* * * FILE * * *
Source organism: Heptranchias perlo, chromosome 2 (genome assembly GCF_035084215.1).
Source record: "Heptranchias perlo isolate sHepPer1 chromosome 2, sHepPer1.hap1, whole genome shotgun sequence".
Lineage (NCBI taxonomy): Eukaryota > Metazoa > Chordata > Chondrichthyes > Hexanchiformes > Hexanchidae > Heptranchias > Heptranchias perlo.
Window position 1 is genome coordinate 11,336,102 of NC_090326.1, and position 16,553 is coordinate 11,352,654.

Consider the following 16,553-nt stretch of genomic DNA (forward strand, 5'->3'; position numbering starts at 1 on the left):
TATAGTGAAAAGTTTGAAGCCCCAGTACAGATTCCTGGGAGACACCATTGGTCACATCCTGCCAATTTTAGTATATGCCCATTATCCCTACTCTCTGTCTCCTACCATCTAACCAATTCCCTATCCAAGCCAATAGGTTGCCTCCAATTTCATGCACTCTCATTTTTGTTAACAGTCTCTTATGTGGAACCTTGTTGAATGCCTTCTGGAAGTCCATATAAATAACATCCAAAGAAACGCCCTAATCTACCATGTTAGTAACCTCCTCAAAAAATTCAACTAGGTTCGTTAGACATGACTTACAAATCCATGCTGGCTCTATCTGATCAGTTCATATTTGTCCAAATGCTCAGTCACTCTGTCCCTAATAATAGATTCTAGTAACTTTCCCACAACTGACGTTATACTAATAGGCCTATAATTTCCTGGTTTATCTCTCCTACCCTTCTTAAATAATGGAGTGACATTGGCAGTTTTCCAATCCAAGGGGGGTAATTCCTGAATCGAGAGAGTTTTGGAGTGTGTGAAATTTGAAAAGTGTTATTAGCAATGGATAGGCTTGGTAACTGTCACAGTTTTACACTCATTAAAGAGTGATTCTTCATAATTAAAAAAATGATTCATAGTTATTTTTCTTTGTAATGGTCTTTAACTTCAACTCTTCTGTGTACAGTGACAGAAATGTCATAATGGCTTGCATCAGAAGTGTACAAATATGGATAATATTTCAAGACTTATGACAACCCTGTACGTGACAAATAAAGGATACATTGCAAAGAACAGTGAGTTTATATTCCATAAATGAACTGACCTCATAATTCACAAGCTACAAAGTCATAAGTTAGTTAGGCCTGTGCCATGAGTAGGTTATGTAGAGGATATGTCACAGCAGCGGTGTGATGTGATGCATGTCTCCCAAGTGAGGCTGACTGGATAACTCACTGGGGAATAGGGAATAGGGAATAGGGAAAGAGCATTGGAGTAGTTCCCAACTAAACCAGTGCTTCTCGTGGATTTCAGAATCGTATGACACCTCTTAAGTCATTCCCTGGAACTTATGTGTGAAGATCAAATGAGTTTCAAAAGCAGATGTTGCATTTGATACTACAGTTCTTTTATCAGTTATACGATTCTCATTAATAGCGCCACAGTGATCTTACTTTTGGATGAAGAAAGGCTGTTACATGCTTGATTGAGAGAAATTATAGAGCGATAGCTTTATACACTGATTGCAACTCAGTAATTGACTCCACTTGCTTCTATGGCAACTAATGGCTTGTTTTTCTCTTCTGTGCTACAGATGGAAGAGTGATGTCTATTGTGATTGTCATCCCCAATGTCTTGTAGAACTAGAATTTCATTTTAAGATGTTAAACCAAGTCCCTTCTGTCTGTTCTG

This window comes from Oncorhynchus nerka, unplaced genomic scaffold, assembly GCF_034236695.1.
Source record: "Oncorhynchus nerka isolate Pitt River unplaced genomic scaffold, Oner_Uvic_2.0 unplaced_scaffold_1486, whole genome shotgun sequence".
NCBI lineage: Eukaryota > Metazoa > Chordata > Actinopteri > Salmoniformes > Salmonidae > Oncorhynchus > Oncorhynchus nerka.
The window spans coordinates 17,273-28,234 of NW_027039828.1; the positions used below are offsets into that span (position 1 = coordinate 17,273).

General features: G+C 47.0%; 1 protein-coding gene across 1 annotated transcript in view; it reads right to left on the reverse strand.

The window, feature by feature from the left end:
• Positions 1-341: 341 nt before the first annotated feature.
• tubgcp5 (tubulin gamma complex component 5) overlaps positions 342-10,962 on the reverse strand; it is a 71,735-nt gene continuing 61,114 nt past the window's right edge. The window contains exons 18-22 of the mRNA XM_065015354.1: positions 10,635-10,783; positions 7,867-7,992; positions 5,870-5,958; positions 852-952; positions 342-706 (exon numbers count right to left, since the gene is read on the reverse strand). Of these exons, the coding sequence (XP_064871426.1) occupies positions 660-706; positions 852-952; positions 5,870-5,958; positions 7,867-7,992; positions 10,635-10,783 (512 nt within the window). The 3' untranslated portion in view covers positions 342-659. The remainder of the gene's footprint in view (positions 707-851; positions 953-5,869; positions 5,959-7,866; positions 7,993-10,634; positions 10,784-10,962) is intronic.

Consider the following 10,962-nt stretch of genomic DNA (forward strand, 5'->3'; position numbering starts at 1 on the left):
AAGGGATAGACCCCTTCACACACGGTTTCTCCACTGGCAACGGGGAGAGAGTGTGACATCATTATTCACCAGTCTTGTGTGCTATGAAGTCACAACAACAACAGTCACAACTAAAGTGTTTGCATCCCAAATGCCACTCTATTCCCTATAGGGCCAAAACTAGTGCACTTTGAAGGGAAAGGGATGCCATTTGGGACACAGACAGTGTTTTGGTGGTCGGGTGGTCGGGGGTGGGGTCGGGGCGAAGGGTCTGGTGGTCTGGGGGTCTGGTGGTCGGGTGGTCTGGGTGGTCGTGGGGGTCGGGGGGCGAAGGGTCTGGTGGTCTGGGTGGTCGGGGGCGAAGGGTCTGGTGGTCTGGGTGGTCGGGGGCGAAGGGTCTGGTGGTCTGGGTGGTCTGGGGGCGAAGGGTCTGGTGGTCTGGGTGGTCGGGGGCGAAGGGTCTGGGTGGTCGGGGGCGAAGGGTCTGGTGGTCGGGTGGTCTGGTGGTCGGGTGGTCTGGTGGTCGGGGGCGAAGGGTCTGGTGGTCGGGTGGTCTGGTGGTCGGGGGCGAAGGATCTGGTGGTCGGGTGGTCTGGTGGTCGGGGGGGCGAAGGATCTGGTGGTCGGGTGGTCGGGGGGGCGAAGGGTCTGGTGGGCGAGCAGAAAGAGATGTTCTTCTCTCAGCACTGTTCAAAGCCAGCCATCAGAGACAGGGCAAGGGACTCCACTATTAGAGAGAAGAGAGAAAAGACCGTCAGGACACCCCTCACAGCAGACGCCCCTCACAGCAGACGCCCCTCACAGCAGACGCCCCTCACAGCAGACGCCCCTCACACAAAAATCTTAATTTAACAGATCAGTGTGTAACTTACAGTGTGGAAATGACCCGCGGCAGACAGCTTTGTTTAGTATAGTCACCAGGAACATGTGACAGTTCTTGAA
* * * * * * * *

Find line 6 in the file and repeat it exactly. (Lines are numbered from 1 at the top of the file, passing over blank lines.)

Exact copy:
TATAGTGAAAAGTTTGAAGCCCCAGTACAGATTCCTGGGAGACACCATTGGTCACATCCTGCCAATTTTAGTATATGCCCATTATCCCTACTCTCTGTCTCCTACCATCTAACCAATTCCCTATCCAAGCCAATAGGTTGCCTCCAATTTCATGCACTCTCATTTTTGTTAACAGTCTCTTATGTGGAACCTTGTTGAATGCCTTCTGGAAGTCCATATAAATAACATCCAAAGAAACGCCCTAATCTACCATGTTAGTAACCTCCTCAAAAAATTCAACTAGGTTCGTTAGACATGACTTACAAATCCATGCTGGCTCTATCTGATCAGTTCATATTTGTCCAAATGCTCAGTCACTCTGTCCCTAATAATAGATTCTAGTAACTTTCCCACAACTGACGTTATACTAATAGGCCTATAATTTCCTGGTTTATCTCTCCTACCCTTCTTAAATAATGGAGTGACATTGGCAGTTTTCCAATCCAAGGGGGGTAATTCCTGAATCGAGAGAGTTTTGGAGTGTGTGAAATTTGAAAAGTGTTATTAGCAATGGATAGGCTTGGTAACTGTCACAGTTTTACACTCATTAAAGAGTGATTCTTCATAATTAAAAAAATGATTCATAGTTATTTTTCTTTGTAATGGTCTTTAACTTCAACTCTTCTGTGTACAGTGACAGAAATGTCATAATGGCTTGCATCAGAAGTGTACAAATATGGATAATATTTCAAGACTTATGACAACCCTGTACGTGACAAATAAAGGATACATTGCAAAGAACAGTGAGTTTATATTCCATAAATGAACTGACCTCATAATTCACAAGCTACAAAGTCATAAGTTAGTTAGGCCTGTGCCATGAGTAGGTTATGTAGAGGATATGTCACAGCAGCGGTGTGATGTGATGCATGTCTCCCAAGTGAGGCTGACTGGATAACTCACTGGGGAATAGGGAATAGGGAATAGGGAAAGAGCATTGGAGTAGTTCCCAACTAAACCAGTGCTTCTCGTGGATTTCAGAATCGTATGACACCTCTTAAGTCATTCCCTGGAACTTATGTGTGAAGATCAAATGAGTTTCAAAAGCAGATGTTGCATTTGATACTACAGTTCTTTTATCAGTTATACGATTCTCATTAATAGCGCCACAGTGATCTTACTTTTGGATGAAGAAAGGCTGTTACATGCTTGATTGAGAGAAATTATAGAGCGATAGCTTTATACACTGATTGCAACTCAGTAATTGACTCCACTTGCTTCTATGGCAACTAATGGCTTGTTTTTCTCTTCTGTGCTACAGATGGAAGAGTGATGTCTATTGTGATTGTCATCCCCAATGTCTTGTAGAACTAGAATTTCATTTTAAGATGTTAAACCAAGTCCCTTCTGTCTGTTCTG